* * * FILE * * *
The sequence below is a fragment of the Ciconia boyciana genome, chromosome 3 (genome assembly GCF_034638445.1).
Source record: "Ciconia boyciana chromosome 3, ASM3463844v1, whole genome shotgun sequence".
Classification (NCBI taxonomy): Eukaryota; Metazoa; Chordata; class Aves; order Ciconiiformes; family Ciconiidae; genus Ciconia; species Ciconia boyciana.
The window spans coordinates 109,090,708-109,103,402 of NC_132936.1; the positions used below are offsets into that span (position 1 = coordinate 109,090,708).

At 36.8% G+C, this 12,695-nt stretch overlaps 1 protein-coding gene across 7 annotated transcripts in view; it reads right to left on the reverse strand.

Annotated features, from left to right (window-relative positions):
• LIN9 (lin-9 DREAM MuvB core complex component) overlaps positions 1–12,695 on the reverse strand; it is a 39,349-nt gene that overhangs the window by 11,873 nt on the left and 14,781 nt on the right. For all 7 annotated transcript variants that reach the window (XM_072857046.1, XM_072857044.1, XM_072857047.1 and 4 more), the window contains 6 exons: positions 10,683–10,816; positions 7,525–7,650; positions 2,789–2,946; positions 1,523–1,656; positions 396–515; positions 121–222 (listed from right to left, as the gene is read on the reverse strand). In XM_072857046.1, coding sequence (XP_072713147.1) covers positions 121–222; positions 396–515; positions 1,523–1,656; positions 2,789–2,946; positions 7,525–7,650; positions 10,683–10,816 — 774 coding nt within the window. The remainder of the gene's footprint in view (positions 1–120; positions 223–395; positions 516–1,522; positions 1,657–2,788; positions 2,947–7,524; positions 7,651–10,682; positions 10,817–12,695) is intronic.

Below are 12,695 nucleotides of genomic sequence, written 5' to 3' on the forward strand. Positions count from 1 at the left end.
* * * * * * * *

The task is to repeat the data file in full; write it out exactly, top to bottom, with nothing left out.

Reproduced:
The sequence below is a fragment of the Ciconia boyciana genome, chromosome 3 (genome assembly GCF_034638445.1).
Source record: "Ciconia boyciana chromosome 3, ASM3463844v1, whole genome shotgun sequence".
Classification (NCBI taxonomy): Eukaryota; Metazoa; Chordata; class Aves; order Ciconiiformes; family Ciconiidae; genus Ciconia; species Ciconia boyciana.
The window spans coordinates 109,090,708-109,103,402 of NC_132936.1; the positions used below are offsets into that span (position 1 = coordinate 109,090,708).

At 36.8% G+C, this 12,695-nt stretch overlaps 1 protein-coding gene across 7 annotated transcripts in view; it reads right to left on the reverse strand.

Annotated features, from left to right (window-relative positions):
• LIN9 (lin-9 DREAM MuvB core complex component) overlaps positions 1–12,695 on the reverse strand; it is a 39,349-nt gene that overhangs the window by 11,873 nt on the left and 14,781 nt on the right. For all 7 annotated transcript variants that reach the window (XM_072857046.1, XM_072857044.1, XM_072857047.1 and 4 more), the window contains 6 exons: positions 10,683–10,816; positions 7,525–7,650; positions 2,789–2,946; positions 1,523–1,656; positions 396–515; positions 121–222 (listed from right to left, as the gene is read on the reverse strand). In XM_072857046.1, coding sequence (XP_072713147.1) covers positions 121–222; positions 396–515; positions 1,523–1,656; positions 2,789–2,946; positions 7,525–7,650; positions 10,683–10,816 — 774 coding nt within the window. The remainder of the gene's footprint in view (positions 1–120; positions 223–395; positions 516–1,522; positions 1,657–2,788; positions 2,947–7,524; positions 7,651–10,682; positions 10,817–12,695) is intronic.

Below are 12,695 nucleotides of genomic sequence, written 5' to 3' on the forward strand. Positions count from 1 at the left end.